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CD Reviews Drive-By Truckers
Brighter Than Creation's Dark
(New West)

After a detour into a more polished sound on its previous record, the Drive-By Truckers new release, Brighter Than Creation's Dark, gets the band back toward the more raw rock sound of previous albums. Pedal-steel player John Neff replaced guitarist/songwriter Jason Isbell, and his contributions are reflected in the slower, more balladlike songs such as 'Daddy Needs a Drink" and 'The Purgatory Line." The tunes 'Home Field Advantage" and 'The Purgatory Line" also feature the vocals and songwriting skills of bassist Shonna Tucker, who seems finally to have jelled into the band. The subjects of her songs, whether the fading friend in 'I'm Sorry Huston" or the indecisive lover in 'The Purgatory Line," fit well into the lineup of characters in Truckers' songs. Main songwriters Patterson Hood and Mike Cooley supply most of the tracks here, and their ability to capture people's lives and actions with well-placed details and chords is evident in both quieter and louder moments. There's Cooley's lament about getting a call from Lisa on her birthday, 'whose car's not where she parked it / It's with her wallet and her phone," or Hood's anti-war rocker 'The Man I Shot" with its distorted guitar over the lyrics, 'The man I shot ... was walking down his street / Maybe I was in his yard." As on most of the Truckers' work, the characters here are fighting against small and large forces beyond their control, and even though the songs achieve the depth and maturity of previous albums, Brighter Than Creation's Dark still rocks out with wild abandon. — David Kunian

 

 

Sun Ra and His Intergalactic Infinity Arkestra
The Night of the Purple Moon
Some Blues But Not the Kind That's Blue
(Atavistic)

Volumes have been written about the life and music of bandleader and keyboardist Sun Ra, but it suffices to say he had a mystical and otherworldly vision of jazz music. He gained fame with his Arkestra, which played all kinds of music from total energy avant garde to blues to swing jazz. These two reissues from the Atavistic Unheard Music Series are some of the more accessible works by Ra. The Night of the Purple Moon features a rarely recorded quartet with Ra playing an assortment of electric keyboards. There are slightly skewed solo ballads with typical Ra titles such as 'The All Of Everything," but they are balanced by fairly straightforward marches like 'Impromptu Festival" and groovier numbers like 'Sun-Earth Rock" and 'Dance of the Living Image." Longtime tenor man John Gilmore makes an appearance, but most solos are performed by the unsung Ra sideman, alto player Danny Davis. Of course, in the midst of some of the relaxed numbers come saxophone runs that attempt to pierce the veil of the universe. No matter how accessible, it's still Sun Ra. Some Blues But Not the Kind That's Blues features a larger band that is a little more abstract, but the CD is still filled with tunes that uninitiated jazz fans can love. After the title track's trip through the wilderness, the band takes apart and puts back together standards such as 'That Old Black Magic" and 'Nature Boy." There also is a take on the tune 'My Favorite Things" that shows another way of interpreting the song besides John Coltrane's beautiful but ubiquitous version. Both these records, recorded in the early and mid-'70s, make Sun Ra's work more palatable for the general public without taking away the essential elements that are found throughout much of his music. — Kunian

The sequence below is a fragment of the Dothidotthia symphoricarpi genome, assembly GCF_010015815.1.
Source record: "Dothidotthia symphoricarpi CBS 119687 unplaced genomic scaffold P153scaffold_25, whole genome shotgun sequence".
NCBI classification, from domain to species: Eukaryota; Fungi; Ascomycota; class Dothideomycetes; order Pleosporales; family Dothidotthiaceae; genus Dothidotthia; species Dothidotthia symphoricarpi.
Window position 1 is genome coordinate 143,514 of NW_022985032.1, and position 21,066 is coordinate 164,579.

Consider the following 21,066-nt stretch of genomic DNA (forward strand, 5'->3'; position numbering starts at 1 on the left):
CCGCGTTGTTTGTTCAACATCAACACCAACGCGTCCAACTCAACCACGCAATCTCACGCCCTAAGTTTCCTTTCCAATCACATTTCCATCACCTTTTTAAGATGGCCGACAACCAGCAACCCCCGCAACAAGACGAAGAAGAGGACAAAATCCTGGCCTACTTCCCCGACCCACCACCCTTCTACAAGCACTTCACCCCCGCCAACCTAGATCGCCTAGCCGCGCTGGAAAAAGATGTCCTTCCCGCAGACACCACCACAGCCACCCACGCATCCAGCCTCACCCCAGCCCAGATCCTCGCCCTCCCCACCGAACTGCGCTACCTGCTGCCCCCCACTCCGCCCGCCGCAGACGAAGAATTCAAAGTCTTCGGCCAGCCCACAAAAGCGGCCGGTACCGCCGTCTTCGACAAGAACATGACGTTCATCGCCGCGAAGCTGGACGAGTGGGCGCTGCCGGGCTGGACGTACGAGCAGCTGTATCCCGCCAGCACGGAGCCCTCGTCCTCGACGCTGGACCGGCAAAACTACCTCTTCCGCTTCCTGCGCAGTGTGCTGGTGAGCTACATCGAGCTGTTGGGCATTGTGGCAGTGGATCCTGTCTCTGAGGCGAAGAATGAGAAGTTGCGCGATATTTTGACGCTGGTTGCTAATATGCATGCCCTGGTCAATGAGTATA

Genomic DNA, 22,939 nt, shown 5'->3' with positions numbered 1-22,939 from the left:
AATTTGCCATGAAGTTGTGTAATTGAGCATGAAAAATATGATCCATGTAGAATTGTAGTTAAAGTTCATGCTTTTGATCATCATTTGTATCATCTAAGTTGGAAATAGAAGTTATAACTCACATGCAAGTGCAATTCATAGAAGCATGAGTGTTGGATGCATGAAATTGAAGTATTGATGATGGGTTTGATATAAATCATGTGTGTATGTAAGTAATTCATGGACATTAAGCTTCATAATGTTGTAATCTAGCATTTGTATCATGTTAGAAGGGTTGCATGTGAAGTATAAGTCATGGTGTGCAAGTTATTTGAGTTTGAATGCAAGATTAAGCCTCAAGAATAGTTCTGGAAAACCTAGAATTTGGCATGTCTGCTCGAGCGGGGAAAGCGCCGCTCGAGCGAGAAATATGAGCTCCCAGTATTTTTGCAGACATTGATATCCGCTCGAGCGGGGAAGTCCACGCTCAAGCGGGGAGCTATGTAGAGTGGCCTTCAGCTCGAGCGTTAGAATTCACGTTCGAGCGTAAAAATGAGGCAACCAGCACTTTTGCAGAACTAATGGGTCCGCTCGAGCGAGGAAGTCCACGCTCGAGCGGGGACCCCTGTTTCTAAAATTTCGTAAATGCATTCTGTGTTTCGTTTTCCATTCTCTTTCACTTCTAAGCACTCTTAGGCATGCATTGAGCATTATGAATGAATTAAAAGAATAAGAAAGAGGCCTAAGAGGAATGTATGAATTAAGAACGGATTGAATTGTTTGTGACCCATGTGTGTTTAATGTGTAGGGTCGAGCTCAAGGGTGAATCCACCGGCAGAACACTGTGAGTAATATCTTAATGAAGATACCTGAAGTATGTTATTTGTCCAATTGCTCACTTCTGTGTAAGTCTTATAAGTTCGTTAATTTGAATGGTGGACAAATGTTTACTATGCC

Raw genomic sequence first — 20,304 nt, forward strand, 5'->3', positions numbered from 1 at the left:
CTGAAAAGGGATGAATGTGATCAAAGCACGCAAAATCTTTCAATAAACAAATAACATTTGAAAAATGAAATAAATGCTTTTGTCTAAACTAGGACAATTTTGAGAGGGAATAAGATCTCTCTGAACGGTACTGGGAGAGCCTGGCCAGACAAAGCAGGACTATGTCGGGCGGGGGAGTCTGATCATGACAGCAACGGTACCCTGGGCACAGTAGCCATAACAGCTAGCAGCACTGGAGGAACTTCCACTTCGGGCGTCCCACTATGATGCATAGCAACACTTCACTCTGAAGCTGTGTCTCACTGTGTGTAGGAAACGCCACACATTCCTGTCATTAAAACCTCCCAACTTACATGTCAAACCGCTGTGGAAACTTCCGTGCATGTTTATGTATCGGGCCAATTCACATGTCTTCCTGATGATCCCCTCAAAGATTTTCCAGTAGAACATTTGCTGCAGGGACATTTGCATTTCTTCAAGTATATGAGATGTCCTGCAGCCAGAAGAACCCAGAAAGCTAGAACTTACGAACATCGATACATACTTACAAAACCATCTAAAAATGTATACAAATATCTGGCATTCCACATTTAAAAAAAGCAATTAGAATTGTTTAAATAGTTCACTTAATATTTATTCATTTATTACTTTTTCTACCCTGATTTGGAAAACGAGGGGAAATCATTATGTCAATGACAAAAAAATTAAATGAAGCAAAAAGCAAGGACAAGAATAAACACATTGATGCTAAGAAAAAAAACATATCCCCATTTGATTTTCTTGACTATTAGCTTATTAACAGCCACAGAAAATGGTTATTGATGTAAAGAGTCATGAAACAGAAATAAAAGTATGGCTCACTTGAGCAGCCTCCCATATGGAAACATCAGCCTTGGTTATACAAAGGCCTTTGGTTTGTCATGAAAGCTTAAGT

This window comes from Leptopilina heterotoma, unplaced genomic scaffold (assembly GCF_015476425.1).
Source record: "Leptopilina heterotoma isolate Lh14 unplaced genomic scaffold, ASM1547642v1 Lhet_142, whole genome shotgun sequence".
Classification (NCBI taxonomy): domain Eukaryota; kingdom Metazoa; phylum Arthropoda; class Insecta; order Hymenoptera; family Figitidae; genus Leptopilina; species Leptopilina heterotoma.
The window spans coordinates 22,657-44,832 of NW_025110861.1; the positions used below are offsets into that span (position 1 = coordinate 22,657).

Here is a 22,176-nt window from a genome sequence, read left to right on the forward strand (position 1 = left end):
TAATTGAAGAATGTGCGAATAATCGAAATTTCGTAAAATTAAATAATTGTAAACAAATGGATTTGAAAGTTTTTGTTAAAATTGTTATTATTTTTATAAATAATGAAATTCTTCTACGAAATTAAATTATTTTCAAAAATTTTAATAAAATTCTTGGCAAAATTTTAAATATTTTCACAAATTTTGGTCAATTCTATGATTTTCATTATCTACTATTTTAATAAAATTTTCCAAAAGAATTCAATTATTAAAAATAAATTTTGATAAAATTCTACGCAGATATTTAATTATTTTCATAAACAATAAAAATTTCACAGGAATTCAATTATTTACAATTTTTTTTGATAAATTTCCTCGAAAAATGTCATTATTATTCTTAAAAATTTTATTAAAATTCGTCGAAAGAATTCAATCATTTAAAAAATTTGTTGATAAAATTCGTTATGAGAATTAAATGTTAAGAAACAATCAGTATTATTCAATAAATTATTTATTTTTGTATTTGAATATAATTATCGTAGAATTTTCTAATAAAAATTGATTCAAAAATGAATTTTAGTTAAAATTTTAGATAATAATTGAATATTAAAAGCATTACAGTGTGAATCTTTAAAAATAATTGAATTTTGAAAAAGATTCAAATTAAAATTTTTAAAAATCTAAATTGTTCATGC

Chick Corea and Bela Fleck
The Enchantment
(Concord)

Bela Fleck is probably the mightiest performer to ever pluck a banjo, and he has exposed Americans to more fine music than 20 of the top jambands put together. Chick Corea has, of course, been a force in jazz (mainly) since the '60s. As sublime as these fellows are, they have put out so much material over the years that one can't necessarily get roused by yet another release. So it's good to know that The Enchantment is indeed special. Fleck and Corea are virtuosi, but this album for the most part eschews histrionics in favor of creating new sounds, for instance Corea's bluegrass piano on 'Mountain." Ten of the 11 cuts are Chick or Fleck originals " they also cover 'Brazil." I would give Corea a slight edge in having the stronger voice here. — Tom McDermott

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